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Sea Turtle Populations Are Recovering Thanks to Laws Put in Place to Protect Sea Life


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A new study has been published that examined the U.S. Endangered Species Act — an environmental protection policy that was first signed into law in 1973 as part of an effort to protect various species that were at risk of becoming either endangered or possibly even extinct. In the study, published in the academic journal PLOS ONE, researchers out of Tucson, AZ. examined 31 different populations of marine mammals and sea turtles and found that — of the populations they examined — 78 percent of the marine mammals and 75 percent of the sea turtles showed population increases following the legally mandated protections put in place.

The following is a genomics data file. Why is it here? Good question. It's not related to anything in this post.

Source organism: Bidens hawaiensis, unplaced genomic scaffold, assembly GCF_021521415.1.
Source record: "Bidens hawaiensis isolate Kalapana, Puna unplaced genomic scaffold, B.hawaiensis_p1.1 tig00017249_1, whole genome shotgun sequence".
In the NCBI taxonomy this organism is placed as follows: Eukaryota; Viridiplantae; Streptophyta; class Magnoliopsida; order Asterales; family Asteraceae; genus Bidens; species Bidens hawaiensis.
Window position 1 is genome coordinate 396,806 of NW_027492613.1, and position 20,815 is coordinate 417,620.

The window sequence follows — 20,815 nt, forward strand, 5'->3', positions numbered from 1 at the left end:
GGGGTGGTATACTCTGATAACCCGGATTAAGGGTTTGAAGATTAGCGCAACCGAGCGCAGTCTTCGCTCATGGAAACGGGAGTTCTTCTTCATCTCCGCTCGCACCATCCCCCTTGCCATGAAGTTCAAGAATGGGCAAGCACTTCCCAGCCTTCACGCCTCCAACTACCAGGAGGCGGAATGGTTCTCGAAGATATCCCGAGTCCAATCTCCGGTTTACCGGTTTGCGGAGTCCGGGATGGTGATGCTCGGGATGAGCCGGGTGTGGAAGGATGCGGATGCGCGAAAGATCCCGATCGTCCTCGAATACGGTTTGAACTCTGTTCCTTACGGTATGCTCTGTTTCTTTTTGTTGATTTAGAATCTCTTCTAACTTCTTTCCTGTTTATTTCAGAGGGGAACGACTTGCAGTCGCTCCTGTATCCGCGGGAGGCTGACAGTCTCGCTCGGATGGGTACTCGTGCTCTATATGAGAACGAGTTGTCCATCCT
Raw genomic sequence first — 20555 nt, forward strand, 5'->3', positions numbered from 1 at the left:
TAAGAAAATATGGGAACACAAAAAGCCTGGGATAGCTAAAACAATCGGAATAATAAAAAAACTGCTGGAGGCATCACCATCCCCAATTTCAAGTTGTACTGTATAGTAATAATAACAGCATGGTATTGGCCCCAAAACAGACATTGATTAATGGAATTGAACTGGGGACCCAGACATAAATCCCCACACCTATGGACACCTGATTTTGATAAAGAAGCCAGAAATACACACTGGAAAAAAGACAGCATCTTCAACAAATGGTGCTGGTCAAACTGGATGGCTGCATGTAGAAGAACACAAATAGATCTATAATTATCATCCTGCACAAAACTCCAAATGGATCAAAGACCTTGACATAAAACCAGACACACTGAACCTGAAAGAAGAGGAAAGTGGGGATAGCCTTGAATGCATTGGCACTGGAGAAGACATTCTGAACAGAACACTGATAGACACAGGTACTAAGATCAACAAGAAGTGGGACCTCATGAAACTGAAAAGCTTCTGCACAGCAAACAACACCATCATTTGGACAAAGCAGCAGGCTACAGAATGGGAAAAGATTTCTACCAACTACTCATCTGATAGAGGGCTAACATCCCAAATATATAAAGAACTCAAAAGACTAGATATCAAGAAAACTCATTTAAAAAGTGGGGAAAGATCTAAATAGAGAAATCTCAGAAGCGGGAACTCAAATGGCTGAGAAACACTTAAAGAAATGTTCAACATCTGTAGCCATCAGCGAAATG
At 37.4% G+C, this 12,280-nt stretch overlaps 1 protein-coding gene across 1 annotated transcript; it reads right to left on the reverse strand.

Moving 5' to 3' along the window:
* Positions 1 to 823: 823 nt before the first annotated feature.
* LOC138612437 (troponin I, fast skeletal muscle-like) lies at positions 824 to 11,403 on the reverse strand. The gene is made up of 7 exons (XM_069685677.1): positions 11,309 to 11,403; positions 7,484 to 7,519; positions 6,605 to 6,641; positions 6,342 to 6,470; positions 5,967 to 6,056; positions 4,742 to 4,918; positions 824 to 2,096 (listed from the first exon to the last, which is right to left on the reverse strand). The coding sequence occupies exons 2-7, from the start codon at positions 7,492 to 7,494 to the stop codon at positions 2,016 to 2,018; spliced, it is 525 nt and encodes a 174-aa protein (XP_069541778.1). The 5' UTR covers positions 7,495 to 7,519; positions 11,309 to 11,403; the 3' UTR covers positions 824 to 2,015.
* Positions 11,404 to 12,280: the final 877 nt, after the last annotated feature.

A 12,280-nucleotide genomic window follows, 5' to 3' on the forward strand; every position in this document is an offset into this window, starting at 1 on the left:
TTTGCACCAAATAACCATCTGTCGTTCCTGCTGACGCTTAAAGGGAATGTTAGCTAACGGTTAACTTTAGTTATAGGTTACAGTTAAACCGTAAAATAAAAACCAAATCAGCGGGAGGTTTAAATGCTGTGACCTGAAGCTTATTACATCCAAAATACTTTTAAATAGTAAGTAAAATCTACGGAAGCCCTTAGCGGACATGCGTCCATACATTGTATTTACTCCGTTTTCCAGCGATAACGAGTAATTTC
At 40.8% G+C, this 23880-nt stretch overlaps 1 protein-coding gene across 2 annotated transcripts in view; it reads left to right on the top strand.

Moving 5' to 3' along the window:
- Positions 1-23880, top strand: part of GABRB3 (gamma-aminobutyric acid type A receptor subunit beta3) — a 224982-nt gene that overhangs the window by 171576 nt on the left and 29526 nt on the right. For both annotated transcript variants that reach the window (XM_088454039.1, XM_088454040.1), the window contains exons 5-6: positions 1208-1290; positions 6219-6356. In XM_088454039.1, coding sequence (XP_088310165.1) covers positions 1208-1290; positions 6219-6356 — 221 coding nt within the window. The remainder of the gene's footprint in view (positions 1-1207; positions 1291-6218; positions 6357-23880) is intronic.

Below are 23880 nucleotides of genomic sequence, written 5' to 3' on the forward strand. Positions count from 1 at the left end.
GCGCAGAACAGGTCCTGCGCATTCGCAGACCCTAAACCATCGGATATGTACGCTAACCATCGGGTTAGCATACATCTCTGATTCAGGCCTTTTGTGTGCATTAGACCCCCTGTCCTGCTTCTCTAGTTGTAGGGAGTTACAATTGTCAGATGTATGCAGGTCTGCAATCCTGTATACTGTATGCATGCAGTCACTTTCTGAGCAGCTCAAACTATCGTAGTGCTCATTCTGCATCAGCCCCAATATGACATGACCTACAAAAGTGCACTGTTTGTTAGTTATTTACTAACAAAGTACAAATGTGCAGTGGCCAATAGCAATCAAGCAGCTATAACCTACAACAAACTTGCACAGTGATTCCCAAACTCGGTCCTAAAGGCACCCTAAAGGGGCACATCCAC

In the study, they revealed that only 9 percent of the mammals examined decreased following their status being legally protected, while none of the sea turtles suffered population decreases. In fact, the population of sea turtles increased by about 980 percent following the legal protection they received as part of the law. Hawaiian humpback whales saw another amazing victory in terms of population growth; they increased from just 800 whales in 1979 to more than 10,000 in 2005. In 2016, the species recovered so significantly that they were removed from the endangered species list — a success that the researchers believe can be duplicated with the proper resources and attention.